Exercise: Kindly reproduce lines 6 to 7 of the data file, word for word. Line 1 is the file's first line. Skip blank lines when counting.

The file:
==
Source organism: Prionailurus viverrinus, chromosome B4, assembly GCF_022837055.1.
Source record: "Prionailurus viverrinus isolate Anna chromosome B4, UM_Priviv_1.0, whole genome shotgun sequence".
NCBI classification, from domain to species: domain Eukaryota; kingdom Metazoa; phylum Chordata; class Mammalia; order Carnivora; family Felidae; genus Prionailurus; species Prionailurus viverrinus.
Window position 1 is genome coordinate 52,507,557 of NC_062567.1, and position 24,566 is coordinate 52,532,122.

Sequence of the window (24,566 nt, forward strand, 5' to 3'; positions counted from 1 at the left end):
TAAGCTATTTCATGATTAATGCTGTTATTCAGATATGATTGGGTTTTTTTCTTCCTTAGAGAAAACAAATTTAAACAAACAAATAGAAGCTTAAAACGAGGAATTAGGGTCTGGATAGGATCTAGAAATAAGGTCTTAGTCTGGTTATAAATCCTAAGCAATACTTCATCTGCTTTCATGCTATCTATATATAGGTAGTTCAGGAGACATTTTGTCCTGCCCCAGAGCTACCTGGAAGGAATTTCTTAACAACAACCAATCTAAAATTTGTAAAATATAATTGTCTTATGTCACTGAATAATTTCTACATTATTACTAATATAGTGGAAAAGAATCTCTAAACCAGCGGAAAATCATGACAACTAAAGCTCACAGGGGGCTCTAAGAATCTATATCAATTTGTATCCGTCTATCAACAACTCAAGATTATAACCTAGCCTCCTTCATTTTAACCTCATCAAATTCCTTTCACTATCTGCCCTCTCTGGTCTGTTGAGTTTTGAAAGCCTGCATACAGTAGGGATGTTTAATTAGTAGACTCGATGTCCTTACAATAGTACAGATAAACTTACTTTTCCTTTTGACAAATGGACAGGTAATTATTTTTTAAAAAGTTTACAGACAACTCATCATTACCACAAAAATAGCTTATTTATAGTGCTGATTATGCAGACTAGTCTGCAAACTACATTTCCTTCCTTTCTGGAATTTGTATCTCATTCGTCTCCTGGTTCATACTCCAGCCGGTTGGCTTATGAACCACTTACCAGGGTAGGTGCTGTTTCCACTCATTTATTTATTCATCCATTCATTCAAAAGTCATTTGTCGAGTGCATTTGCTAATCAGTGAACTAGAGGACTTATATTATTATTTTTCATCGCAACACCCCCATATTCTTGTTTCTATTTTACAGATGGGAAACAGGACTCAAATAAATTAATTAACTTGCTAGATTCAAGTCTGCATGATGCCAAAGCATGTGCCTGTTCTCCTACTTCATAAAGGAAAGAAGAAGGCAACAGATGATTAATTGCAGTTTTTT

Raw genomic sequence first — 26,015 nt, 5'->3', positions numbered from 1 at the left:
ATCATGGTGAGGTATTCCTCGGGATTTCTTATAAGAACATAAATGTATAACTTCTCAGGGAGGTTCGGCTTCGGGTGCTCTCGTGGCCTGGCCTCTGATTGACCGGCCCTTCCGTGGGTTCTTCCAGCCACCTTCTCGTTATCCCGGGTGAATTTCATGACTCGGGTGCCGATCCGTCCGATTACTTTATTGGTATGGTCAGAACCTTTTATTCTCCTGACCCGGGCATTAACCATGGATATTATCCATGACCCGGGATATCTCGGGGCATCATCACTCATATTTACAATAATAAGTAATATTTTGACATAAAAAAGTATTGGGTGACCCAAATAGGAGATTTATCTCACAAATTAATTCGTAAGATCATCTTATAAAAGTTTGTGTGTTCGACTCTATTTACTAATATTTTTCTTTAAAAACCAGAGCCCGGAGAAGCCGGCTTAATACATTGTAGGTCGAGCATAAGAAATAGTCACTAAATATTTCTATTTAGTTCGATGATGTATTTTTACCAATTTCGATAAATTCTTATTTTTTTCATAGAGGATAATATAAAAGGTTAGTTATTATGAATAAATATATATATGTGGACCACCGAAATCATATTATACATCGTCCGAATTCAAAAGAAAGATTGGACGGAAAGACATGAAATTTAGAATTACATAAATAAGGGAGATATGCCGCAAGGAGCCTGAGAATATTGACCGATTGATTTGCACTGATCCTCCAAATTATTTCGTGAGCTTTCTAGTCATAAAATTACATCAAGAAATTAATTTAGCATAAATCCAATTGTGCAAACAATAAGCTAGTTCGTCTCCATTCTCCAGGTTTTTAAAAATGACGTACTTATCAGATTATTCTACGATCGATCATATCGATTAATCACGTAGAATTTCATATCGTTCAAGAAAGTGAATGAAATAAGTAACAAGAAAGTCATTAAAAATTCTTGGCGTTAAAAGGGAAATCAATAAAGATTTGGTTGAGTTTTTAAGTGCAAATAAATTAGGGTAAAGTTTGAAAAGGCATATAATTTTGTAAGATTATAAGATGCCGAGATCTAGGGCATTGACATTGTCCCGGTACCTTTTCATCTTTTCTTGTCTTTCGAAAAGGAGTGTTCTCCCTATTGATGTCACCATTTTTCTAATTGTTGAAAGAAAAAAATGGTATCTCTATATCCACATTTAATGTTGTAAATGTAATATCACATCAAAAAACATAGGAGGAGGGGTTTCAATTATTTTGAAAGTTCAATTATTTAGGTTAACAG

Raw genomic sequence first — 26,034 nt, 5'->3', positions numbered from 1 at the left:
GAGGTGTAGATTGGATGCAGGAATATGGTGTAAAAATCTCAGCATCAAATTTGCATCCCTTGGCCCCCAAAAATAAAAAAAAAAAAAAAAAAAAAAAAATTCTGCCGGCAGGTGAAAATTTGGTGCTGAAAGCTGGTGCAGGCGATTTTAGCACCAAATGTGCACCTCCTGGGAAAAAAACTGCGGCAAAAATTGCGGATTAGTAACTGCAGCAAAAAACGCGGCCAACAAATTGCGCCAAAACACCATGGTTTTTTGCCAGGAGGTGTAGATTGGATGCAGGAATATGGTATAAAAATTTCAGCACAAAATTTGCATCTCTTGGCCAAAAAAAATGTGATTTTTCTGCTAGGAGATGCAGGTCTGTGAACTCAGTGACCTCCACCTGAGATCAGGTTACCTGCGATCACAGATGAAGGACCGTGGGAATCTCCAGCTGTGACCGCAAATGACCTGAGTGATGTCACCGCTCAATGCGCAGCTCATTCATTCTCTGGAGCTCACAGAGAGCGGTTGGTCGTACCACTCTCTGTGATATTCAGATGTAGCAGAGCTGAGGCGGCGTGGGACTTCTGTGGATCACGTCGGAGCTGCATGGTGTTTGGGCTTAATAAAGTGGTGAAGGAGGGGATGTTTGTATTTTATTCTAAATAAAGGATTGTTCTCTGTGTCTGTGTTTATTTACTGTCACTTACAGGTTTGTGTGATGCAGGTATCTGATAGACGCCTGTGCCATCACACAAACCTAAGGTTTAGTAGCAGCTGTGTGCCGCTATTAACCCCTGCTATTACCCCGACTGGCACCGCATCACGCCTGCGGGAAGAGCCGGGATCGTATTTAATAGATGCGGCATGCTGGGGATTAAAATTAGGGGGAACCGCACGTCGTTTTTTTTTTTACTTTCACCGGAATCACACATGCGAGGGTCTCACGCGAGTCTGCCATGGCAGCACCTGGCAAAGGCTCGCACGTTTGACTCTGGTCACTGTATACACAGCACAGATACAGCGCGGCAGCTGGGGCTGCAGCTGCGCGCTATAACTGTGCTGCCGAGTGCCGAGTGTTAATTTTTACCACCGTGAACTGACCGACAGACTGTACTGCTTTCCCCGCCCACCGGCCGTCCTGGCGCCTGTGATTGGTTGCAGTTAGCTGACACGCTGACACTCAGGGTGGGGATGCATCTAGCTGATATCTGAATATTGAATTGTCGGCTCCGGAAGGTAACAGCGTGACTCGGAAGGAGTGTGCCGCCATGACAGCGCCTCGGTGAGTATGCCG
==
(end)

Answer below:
TAAGCTATTTCATGATTAATGCTGTTATTCAGATATGATTGGGTTTTTTTCTTCCTTAGAGAAAACAAATTTAAACAAACAAATAGAAGCTTAAAACGAGGAATTAGGGTCTGGATAGGATCTAGAAATAAGGTCTTAGTCTGGTTATAAATCCTAAGCAATACTTCATCTGCTTTCATGCTATCTATATATAGGTAGTTCAGGAGACATTTTGTCCTGCCCCAGAGCTACCTGGAAGGAATTTCTTAACAACAACCAATCTAAAATTTGTAAAATATAATTGTCTTATGTCACTGAATAATTTCTACATTATTACTAATATAGTGGAAAAGAATCTCTAAACCAGCGGAAAATCATGACAACTAAAGCTCACAGGGGGCTCTAAGAATCTATATCAATTTGTATCCGTCTATCAACAACTCAAGATTATAACCTAGCCTCCTTCATTTTAACCTCATCAAATTCCTTTCACTATCTGCCCTCTCTGGTCTGTTGAGTTTTGAAAGCCTGCATACAGTAGGGATGTTTAATTAGTAGACTCGATGTCCTTACAATAGTACAGATAAACTTACTTTTCCTTTTGACAAATGGACAGGTAATTATTTTTTAAAAAGTTTACAGACAACTCATCATTACCACAAAAATAGCTTATTTATAGTGCTGATTATGCAGACTAGTCTGCAAACTACATTTCCTTCCTTTCTGGAATTTGTATCTCATTCGTCTCCTGGTTCATACTCCAGCCGGTTGGCTTATGAACCACTTACCAGGGTAGGTGCTGTTTCCACTCATTTATTTATTCATCCATTCATTCAAAAGTCATTTGTCGAGTGCATTTGCTAATCAGTGAACTAGAGGACTTATATTATTATTTTTCATCGCAACACCCCCATATTCTTGTTTCTATTTTACAGATGGGAAACAGGACTCAAATAAATTAATTAACTTGCTAGATTCAAGTCTGCATGATGCCAAAGCATGTGCCTGTTCTCCTACTTCATAAAGGAAAGAAGAAGGCAACAGATGATTAATTGCAGTTTTTT

Raw genomic sequence first — 26,015 nt, 5'->3', positions numbered from 1 at the left: